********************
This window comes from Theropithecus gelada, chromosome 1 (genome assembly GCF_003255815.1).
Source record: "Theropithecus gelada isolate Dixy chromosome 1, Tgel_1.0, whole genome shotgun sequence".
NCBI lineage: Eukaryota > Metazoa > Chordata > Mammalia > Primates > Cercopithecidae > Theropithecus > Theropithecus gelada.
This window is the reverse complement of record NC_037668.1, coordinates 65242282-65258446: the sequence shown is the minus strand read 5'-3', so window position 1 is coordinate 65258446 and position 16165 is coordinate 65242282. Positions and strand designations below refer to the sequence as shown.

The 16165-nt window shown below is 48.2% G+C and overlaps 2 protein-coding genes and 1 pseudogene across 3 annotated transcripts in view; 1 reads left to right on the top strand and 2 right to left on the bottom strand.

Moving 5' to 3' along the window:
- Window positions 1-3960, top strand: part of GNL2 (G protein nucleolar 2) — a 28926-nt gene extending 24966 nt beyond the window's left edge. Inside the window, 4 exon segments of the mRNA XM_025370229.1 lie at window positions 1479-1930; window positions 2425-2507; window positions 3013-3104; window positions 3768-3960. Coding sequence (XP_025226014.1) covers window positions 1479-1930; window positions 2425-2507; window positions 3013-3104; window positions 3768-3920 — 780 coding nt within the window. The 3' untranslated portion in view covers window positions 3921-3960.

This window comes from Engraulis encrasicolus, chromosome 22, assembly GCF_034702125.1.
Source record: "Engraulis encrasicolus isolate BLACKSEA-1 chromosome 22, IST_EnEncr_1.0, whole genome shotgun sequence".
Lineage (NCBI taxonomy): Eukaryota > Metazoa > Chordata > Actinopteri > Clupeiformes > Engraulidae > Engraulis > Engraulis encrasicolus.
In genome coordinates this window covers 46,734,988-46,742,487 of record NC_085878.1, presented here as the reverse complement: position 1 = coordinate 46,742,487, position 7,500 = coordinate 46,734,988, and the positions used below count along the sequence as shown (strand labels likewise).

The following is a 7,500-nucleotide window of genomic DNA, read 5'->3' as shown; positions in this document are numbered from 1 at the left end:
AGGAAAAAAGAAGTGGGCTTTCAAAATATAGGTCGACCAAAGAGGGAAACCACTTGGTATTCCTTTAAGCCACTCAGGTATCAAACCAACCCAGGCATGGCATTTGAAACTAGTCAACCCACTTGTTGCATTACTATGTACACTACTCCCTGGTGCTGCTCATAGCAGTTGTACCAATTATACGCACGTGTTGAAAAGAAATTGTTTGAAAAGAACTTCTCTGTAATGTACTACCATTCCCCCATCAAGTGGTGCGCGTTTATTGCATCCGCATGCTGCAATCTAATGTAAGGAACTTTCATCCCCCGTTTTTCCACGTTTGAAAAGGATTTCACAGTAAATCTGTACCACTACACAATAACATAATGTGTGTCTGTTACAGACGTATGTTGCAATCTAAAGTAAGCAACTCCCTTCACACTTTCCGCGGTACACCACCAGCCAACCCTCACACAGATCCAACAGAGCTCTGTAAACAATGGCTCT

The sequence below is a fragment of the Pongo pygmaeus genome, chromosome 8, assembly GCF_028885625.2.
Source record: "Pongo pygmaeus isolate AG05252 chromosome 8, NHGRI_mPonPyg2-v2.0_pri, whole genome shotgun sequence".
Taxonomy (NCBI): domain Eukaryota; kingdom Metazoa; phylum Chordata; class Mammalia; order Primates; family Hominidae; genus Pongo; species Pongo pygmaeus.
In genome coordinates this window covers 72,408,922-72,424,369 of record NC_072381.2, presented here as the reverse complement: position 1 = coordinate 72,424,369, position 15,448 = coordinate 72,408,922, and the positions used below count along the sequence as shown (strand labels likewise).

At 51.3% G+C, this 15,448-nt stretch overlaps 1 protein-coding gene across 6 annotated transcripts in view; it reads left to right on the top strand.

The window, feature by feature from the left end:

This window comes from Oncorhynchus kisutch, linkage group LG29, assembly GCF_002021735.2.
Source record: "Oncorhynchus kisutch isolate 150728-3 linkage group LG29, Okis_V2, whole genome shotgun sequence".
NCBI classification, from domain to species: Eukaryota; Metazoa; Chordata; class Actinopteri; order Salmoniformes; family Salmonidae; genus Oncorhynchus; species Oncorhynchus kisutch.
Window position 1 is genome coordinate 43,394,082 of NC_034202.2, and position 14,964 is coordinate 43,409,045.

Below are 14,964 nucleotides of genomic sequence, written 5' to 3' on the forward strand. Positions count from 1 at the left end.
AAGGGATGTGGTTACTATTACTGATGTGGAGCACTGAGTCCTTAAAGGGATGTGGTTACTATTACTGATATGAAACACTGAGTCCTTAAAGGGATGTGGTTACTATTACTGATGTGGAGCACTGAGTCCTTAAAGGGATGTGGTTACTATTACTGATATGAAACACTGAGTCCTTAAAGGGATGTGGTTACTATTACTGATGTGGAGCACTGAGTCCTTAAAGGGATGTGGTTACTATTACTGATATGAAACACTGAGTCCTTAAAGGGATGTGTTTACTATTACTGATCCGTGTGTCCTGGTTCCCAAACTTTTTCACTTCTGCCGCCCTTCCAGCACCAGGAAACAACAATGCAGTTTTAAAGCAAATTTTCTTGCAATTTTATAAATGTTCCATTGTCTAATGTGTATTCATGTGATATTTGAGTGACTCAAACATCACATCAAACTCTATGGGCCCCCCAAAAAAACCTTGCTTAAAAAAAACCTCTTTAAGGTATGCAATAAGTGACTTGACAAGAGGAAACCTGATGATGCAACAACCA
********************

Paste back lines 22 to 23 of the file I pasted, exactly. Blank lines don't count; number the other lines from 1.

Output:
NCBI classification, from domain to species: Eukaryota; Metazoa; Chordata; class Actinopteri; order Salmoniformes; family Salmonidae; genus Oncorhynchus; species Oncorhynchus kisutch.
Window position 1 is genome coordinate 43,394,082 of NC_034202.2, and position 14,964 is coordinate 43,409,045.